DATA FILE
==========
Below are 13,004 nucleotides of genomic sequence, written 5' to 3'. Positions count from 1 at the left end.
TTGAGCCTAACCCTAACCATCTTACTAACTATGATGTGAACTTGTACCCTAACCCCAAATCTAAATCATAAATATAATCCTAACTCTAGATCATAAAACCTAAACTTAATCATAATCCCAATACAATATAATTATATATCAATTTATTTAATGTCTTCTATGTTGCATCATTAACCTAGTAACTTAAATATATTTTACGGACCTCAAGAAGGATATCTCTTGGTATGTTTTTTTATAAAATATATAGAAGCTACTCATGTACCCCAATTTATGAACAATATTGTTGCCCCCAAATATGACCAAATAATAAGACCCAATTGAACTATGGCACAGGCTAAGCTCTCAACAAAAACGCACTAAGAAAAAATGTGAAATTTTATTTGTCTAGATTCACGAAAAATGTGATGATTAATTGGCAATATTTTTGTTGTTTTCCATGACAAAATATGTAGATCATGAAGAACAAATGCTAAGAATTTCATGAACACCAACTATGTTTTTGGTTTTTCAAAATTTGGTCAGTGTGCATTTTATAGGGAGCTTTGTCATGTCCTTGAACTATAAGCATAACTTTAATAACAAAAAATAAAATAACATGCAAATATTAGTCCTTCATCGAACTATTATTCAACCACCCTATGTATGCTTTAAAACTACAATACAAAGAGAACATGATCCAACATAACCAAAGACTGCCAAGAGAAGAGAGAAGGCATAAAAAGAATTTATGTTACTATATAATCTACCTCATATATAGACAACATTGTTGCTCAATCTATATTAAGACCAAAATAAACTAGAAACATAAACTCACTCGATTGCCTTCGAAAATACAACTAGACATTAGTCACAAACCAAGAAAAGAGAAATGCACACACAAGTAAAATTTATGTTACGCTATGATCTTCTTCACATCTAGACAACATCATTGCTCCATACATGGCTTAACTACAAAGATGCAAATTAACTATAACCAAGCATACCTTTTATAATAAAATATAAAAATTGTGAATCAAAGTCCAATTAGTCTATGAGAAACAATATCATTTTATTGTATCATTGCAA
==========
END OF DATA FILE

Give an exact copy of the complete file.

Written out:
Below are 13,004 nucleotides of genomic sequence, written 5' to 3'. Positions count from 1 at the left end.
TTGAGCCTAACCCTAACCATCTTACTAACTATGATGTGAACTTGTACCCTAACCCCAAATCTAAATCATAAATATAATCCTAACTCTAGATCATAAAACCTAAACTTAATCATAATCCCAATACAATATAATTATATATCAATTTATTTAATGTCTTCTATGTTGCATCATTAACCTAGTAACTTAAATATATTTTACGGACCTCAAGAAGGATATCTCTTGGTATGTTTTTTTATAAAATATATAGAAGCTACTCATGTACCCCAATTTATGAACAATATTGTTGCCCCCAAATATGACCAAATAATAAGACCCAATTGAACTATGGCACAGGCTAAGCTCTCAACAAAAACGCACTAAGAAAAAATGTGAAATTTTATTTGTCTAGATTCACGAAAAATGTGATGATTAATTGGCAATATTTTTGTTGTTTTCCATGACAAAATATGTAGATCATGAAGAACAAATGCTAAGAATTTCATGAACACCAACTATGTTTTTGGTTTTTCAAAATTTGGTCAGTGTGCATTTTATAGGGAGCTTTGTCATGTCCTTGAACTATAAGCATAACTTTAATAACAAAAAATAAAATAACATGCAAATATTAGTCCTTCATCGAACTATTATTCAACCACCCTATGTATGCTTTAAAACTACAATACAAAGAGAACATGATCCAACATAACCAAAGACTGCCAAGAGAAGAGAGAAGGCATAAAAAGAATTTATGTTACTATATAATCTACCTCATATATAGACAACATTGTTGCTCAATCTATATTAAGACCAAAATAAACTAGAAACATAAACTCACTCGATTGCCTTCGAAAATACAACTAGACATTAGTCACAAACCAAGAAAAGAGAAATGCACACACAAGTAAAATTTATGTTACGCTATGATCTTCTTCACATCTAGACAACATCATTGCTCCATACATGGCTTAACTACAAAGATGCAAATTAACTATAACCAAGCATACCTTTTATAATAAAATATAAAAATTGTGAATCAAAGTCCAATTAGTCTATGAGAAACAATATCATTTTATTGTATCATTGCAA